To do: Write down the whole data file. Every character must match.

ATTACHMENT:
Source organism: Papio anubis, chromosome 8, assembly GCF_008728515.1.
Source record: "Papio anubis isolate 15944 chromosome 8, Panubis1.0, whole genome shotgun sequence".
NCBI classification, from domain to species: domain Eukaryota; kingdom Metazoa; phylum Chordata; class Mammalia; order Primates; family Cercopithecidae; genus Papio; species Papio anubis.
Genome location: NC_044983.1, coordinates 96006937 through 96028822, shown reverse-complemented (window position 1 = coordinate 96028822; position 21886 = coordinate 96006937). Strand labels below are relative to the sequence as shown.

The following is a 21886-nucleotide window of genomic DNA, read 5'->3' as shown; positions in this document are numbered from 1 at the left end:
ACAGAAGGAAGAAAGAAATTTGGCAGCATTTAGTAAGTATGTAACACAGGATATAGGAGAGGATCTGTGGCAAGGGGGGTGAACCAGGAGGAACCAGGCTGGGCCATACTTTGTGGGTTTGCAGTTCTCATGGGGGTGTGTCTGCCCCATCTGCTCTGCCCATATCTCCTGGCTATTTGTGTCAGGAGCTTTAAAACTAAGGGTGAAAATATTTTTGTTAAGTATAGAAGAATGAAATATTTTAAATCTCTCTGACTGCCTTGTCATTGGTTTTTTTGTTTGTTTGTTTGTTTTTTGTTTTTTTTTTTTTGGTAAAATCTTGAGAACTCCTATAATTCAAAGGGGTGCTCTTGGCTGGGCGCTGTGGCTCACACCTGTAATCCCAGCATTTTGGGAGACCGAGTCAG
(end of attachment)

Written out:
Source organism: Papio anubis, chromosome 8, assembly GCF_008728515.1.
Source record: "Papio anubis isolate 15944 chromosome 8, Panubis1.0, whole genome shotgun sequence".
NCBI classification, from domain to species: domain Eukaryota; kingdom Metazoa; phylum Chordata; class Mammalia; order Primates; family Cercopithecidae; genus Papio; species Papio anubis.
Genome location: NC_044983.1, coordinates 96006937 through 96028822, shown reverse-complemented (window position 1 = coordinate 96028822; position 21886 = coordinate 96006937). Strand labels below are relative to the sequence as shown.

The following is a 21886-nucleotide window of genomic DNA, read 5'->3' as shown; positions in this document are numbered from 1 at the left end:
ACAGAAGGAAGAAAGAAATTTGGCAGCATTTAGTAAGTATGTAACACAGGATATAGGAGAGGATCTGTGGCAAGGGGGGTGAACCAGGAGGAACCAGGCTGGGCCATACTTTGTGGGTTTGCAGTTCTCATGGGGGTGTGTCTGCCCCATCTGCTCTGCCCATATCTCCTGGCTATTTGTGTCAGGAGCTTTAAAACTAAGGGTGAAAATATTTTTGTTAAGTATAGAAGAATGAAATATTTTAAATCTCTCTGACTGCCTTGTCATTGGTTTTTTTGTTTGTTTGTTTGTTTTTTGTTTTTTTTTTTTTGGTAAAATCTTGAGAACTCCTATAATTCAAAGGGGTGCTCTTGGCTGGGCGCTGTGGCTCACACCTGTAATCCCAGCATTTTGGGAGACCGAGTCAG